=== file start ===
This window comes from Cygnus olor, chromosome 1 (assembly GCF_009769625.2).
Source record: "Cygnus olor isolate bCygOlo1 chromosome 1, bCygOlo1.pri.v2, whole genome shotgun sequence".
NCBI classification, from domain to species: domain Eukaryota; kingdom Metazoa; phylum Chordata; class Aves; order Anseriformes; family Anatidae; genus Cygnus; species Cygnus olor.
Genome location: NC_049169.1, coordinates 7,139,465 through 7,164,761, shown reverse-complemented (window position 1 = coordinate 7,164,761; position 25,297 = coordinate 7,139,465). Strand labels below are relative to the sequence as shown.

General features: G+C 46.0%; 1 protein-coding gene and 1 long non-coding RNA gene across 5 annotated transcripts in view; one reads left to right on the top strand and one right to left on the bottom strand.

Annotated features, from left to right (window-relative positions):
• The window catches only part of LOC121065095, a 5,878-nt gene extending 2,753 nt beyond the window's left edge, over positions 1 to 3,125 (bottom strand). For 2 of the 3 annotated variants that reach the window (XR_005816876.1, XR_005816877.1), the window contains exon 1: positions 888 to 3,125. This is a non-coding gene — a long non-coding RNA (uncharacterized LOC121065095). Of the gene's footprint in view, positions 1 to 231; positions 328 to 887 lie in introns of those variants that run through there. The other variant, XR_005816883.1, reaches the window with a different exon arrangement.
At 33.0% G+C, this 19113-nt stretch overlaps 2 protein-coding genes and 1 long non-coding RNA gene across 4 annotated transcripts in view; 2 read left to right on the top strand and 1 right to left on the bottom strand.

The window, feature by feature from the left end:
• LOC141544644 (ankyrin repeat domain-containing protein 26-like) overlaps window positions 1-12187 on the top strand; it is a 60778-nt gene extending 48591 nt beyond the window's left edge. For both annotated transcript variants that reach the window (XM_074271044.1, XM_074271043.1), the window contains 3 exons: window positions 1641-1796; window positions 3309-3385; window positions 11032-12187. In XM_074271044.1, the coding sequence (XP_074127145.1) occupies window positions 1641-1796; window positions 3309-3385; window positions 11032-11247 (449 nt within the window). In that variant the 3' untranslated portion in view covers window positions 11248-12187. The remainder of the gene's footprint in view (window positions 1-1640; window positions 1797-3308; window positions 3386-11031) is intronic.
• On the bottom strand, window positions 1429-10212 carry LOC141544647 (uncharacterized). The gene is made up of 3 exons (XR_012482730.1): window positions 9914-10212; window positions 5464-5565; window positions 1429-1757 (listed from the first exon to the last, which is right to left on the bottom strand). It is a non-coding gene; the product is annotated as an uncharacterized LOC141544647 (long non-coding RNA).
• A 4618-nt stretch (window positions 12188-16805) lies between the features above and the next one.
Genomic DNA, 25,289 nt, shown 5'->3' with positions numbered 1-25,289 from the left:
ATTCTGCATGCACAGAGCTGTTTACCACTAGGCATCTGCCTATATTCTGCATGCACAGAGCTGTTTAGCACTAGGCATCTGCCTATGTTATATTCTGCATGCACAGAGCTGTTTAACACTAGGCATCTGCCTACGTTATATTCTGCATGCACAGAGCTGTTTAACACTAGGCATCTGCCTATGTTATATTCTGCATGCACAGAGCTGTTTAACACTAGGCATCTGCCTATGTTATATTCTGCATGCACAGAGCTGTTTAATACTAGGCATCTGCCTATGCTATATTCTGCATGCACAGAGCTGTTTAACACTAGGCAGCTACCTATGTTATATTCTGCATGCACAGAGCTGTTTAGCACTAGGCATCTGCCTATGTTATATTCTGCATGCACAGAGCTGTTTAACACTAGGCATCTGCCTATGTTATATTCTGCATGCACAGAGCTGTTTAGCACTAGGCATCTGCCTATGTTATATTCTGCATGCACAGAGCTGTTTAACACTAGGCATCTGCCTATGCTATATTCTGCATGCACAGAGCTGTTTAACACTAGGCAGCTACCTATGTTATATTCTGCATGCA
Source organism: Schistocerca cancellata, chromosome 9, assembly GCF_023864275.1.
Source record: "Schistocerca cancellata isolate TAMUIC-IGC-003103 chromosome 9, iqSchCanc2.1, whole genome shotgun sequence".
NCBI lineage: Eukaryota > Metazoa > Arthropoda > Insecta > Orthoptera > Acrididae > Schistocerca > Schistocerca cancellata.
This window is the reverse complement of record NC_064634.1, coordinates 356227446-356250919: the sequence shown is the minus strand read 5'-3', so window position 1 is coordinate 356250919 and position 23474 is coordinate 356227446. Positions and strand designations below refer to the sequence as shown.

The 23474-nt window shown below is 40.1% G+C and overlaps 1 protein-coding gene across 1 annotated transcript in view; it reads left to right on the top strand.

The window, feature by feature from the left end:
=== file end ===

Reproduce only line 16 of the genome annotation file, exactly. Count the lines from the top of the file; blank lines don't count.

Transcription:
Source record: "Schistocerca cancellata isolate TAMUIC-IGC-003103 chromosome 9, iqSchCanc2.1, whole genome shotgun sequence".